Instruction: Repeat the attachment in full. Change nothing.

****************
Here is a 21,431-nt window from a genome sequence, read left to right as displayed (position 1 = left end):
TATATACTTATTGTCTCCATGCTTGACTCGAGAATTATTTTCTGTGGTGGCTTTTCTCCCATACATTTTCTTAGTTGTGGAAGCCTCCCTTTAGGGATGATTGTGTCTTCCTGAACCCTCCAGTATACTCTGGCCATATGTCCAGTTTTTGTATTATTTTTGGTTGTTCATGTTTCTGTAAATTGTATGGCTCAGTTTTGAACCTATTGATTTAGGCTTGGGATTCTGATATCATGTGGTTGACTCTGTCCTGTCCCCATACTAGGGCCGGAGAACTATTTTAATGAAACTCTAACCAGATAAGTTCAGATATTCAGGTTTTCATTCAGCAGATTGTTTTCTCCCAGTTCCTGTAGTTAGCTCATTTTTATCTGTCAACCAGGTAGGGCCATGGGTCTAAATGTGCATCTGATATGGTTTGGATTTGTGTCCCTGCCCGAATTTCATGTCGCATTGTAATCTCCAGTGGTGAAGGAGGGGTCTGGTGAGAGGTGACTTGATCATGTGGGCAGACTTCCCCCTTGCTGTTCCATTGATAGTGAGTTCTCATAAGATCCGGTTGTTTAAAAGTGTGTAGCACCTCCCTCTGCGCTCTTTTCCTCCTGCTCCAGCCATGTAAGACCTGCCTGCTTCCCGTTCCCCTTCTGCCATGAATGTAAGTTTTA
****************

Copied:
Here is a 21,431-nt window from a genome sequence, read left to right as displayed (position 1 = left end):
TATATACTTATTGTCTCCATGCTTGACTCGAGAATTATTTTCTGTGGTGGCTTTTCTCCCATACATTTTCTTAGTTGTGGAAGCCTCCCTTTAGGGATGATTGTGTCTTCCTGAACCCTCCAGTATACTCTGGCCATATGTCCAGTTTTTGTATTATTTTTGGTTGTTCATGTTTCTGTAAATTGTATGGCTCAGTTTTGAACCTATTGATTTAGGCTTGGGATTCTGATATCATGTGGTTGACTCTGTCCTGTCCCCATACTAGGGCCGGAGAACTATTTTAATGAAACTCTAACCAGATAAGTTCAGATATTCAGGTTTTCATTCAGCAGATTGTTTTCTCCCAGTTCCTGTAGTTAGCTCATTTTTATCTGTCAACCAGGTAGGGCCATGGGTCTAAATGTGCATCTGATATGGTTTGGATTTGTGTCCCTGCCCGAATTTCATGTCGCATTGTAATCTCCAGTGGTGAAGGAGGGGTCTGGTGAGAGGTGACTTGATCATGTGGGCAGACTTCCCCCTTGCTGTTCCATTGATAGTGAGTTCTCATAAGATCCGGTTGTTTAAAAGTGTGTAGCACCTCCCTCTGCGCTCTTTTCCTCCTGCTCCAGCCATGTAAGACCTGCCTGCTTCCCGTTCCCCTTCTGCCATGAATGTAAGTTTTA